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Woodstock City Council revisits $50K security camera proposed for the Square

Woodstock Mayor Brian Sager opens a City Council meeting Aug. 1, 2017, to hear comments from the public about a proposed sales tax increase.
Woodstock Mayor Brian Sager opens a City Council meeting Aug. 1, 2017, to hear comments from the public about a proposed sales tax increase.

The Woodstock City Council revisited plans this week for surveillance cameras on the historic Square.

A discussion on the idea of installing security cameras in the area was brought up during a January budget workshop, and now the city may be closer to securing funding for it.

The city’s capital improvement plan projects the cost to be about $50,000.

State Rep. Steve Reick is in the process of seeking a $50,000 state-funded grant that could go toward project, Woodstock Mayor Brian Sager said.

“[Reick] approached the city and asked, ‘What are some things that are out there?’ ” Sager said. “There is a particular interest in capital improvement projects, but public safety projects are also strongly considered.”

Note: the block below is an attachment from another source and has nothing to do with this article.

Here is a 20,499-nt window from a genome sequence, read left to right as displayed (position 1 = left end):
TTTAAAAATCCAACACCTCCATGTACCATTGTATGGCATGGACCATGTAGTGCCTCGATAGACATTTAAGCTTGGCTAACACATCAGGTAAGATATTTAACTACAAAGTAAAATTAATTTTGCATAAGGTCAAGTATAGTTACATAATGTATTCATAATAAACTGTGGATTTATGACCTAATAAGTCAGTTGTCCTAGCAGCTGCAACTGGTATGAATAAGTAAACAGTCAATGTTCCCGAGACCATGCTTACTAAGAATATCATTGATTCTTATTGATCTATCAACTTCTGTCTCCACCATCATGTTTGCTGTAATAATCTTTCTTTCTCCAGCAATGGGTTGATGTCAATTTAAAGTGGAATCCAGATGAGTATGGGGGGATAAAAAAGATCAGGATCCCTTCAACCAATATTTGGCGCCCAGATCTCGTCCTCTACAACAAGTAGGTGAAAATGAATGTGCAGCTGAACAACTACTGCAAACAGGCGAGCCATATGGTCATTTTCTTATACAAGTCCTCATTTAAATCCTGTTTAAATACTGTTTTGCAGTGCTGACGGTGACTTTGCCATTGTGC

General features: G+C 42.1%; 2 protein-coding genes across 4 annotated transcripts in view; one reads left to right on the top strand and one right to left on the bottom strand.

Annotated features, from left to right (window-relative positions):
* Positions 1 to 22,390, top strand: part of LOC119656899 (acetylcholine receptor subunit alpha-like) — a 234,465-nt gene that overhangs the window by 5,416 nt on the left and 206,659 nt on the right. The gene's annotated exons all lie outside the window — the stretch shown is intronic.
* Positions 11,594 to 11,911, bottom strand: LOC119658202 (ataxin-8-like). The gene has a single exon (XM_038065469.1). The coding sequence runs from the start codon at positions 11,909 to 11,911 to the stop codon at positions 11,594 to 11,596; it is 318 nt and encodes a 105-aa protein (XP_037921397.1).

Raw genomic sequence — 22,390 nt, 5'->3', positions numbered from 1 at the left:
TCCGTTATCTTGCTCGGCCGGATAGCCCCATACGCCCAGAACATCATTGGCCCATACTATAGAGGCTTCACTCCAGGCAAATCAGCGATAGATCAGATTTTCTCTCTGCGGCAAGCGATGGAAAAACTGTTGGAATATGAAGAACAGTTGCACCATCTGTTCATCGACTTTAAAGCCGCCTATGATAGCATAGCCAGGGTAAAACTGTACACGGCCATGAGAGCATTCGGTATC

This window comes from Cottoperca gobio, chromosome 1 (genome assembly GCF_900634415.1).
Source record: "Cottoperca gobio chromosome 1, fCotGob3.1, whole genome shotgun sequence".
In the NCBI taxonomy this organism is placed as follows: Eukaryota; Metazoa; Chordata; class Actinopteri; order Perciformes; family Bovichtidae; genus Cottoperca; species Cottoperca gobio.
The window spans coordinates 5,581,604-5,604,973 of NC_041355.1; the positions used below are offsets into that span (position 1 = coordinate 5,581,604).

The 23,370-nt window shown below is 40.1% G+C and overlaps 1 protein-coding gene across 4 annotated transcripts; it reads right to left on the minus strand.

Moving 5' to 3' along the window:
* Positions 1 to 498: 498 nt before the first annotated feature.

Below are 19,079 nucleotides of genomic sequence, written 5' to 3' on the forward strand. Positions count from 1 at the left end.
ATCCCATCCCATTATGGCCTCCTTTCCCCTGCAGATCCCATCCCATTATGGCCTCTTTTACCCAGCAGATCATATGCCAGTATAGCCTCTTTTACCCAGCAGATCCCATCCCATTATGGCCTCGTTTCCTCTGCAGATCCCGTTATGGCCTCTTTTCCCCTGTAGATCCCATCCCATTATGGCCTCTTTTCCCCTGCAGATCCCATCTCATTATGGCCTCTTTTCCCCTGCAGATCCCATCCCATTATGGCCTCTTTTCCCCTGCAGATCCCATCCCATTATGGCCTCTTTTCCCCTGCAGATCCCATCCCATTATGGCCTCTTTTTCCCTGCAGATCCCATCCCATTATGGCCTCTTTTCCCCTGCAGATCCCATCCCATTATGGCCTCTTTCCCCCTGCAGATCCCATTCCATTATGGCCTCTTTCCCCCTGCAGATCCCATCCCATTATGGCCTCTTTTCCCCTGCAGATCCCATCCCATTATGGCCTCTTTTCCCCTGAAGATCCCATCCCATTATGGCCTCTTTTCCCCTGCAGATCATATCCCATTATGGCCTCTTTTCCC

If Woodstock were to receive the funding, its top public safety priority would be for Square surveillance, Sager said.

“They haven’t been approved yet,” Sager said. “We don’t know.”

City Council member Jim Prindiville said he has concerns about the idea because the security cameras would take away any semblance of privacy in the public park on the Square.

It’s possible the insides of private businesses also could be seen on the cameras, which would cause a privacy problem, he said.

“It seems the criminal activity is happening in parking lots and places like that,” he said.

The Woodstock Police Department, City Hall and recreation center all are under the watch of security cameras, according to city documents.

But the majority of City Council members favored the idea during the January discussion, and they said they haven’t changed their opinions.

“It’s important in today’s world that we are always looking for ways to keep kids and communities safe,” council member Gordie Tebo said. “I wouldn’t want [the cameras] to go on private property, but we can just not do that.”

Council member Mike Turner said residents and business owners frequently ask what the city can do to improve safety, and this would be a good course of action.

“I generally support the concept here,” he said. “Appropriately placed cameras to record anything that happens that is breaking the law would be worth having.”

Turner and council members Mark Saladin and Maureen Larson all said they would like to see the city’s legal team, police department and administration determine where on the Square the cameras should go if funding is secured.

The discussion occurred after Tuesday’s agenda was exhausted before adjournment because Prindiville wanted to bring forth the matter for a future agenda discussion.

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